17. Not belong to any organisation or engage in any work or professional activity that is, according to the norms of the Church and the prudent judgement of the Bishop, inconsistent with the diaconal ministry;
18. Be able to give the necessary time to both the formation programme and the diaconal
ministry without it being detrimental to his family or working life;
19. Have been active and involved in the parish, or Church, for some time and accepted within the Church and parish community;
20. Be willing to undergo the diocesan formation programme and be involved in on-going
development after ordination;
21. Be willing to make a life-long commitment to serve the Church according to the model
of Christ who came not to be served but to serve;
22. Be willing to promise obedience to the Bishop and his successors and be willing to accept any pastoral assignment that may be given to him;
23. Be highly recommended by his parish priest or those who have worked with him in ministry;
24. Be willing to undergo psychological assessment as to his suitability and to undergo all checks required by the Diocesan Safeguarding Policy prior to formation;
25. Be willing to undergo a full medical examination;
26. Be free of all irregularities and impediments to Orders;
27. Be orthodox both in belief and practice, and be willing to take the Oath of Fidelity and make a profession of faith according to the formula approved by the Apostolic See;
28. Be dedicated to our Lord in the Eucharist, and,
29. above all, he must be a man of faith and prayer.
What do I do next?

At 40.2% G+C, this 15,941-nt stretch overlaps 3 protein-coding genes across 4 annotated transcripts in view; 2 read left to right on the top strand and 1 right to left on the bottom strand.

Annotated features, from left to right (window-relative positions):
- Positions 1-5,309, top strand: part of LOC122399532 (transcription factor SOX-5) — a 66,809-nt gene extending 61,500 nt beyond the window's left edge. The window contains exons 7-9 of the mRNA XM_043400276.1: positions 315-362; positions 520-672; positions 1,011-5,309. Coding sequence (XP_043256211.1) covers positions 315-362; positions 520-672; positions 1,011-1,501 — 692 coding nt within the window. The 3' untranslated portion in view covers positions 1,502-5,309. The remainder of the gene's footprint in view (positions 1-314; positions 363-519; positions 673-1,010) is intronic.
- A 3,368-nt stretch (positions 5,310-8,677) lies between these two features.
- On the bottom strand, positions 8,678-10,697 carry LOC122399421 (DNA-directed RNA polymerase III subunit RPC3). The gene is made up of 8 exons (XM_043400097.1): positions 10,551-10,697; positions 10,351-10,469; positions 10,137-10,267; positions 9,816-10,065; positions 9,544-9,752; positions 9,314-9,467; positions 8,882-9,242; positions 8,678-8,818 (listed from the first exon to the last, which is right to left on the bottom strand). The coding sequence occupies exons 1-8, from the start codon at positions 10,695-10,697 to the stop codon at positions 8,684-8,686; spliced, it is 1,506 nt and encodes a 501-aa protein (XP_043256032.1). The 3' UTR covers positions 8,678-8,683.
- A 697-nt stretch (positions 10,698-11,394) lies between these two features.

Having read what is required of men training for ordination to the permanent diaconate your next step, if you so decide, is to either contact your parish priest or to contact directly the Diocese of Lancaster’s Vocations Director for the Permanent Diaconate.
Prayers to aid you in your discernment of your vocation
Prayer of Dedication
Teach us, Good Lord,
To Serve Thee as Thou deservest;
To give and not to count the cost;
To fight and not to heed the wounds;
To labour and not to ask for any reward,
save that of knowing that we do Thy will.
Through Jesus Christ Our Lord, Amen.
(St Ignatius of Loyola)
Take, Lord, and Receive
Take, Lord, and receive all my liberty, my memory,
my understanding, and my entire will.
All I have and call my own.
Whatever I have or hold, you have given me.
I return it all to you and surrender it wholly
to be governed by your will.
Give me only your love and your grace
and I am rich enough and ask for nothing more. Amen
(St Ignatius of Loyola)
The Goal of Life
The goal of our life is to live with God forever.
God who loves us, gave us life.
Our own response of love allows God’s life to flow into
us without limit.
All the things in this world are gifts of God,
presented to us so that we can know God more easily
and make a return of love more readily.
As a result, we appreciate and use all of these gifts of God
insofar as they help us develop as loving persons.
But if any of these gifts become the centre of our lives,
they displace God
and so hinder our growth toward our goal.
In everyday life, then, we must hold ourselves in balance
before all of these created gifts insofar as we have a choice
and are not bound by some obligation.
We should not fix our desires on health or sickness,
wealth or poverty, success or failure, a long life or short one.
For everything has the potential of calling forth in us
a deeper response to our life in God.
Our only desire and our one choice should be this:
I want and I choose what better
leads to the deepening of God’s life in me.
(St Ignatius of Loyola)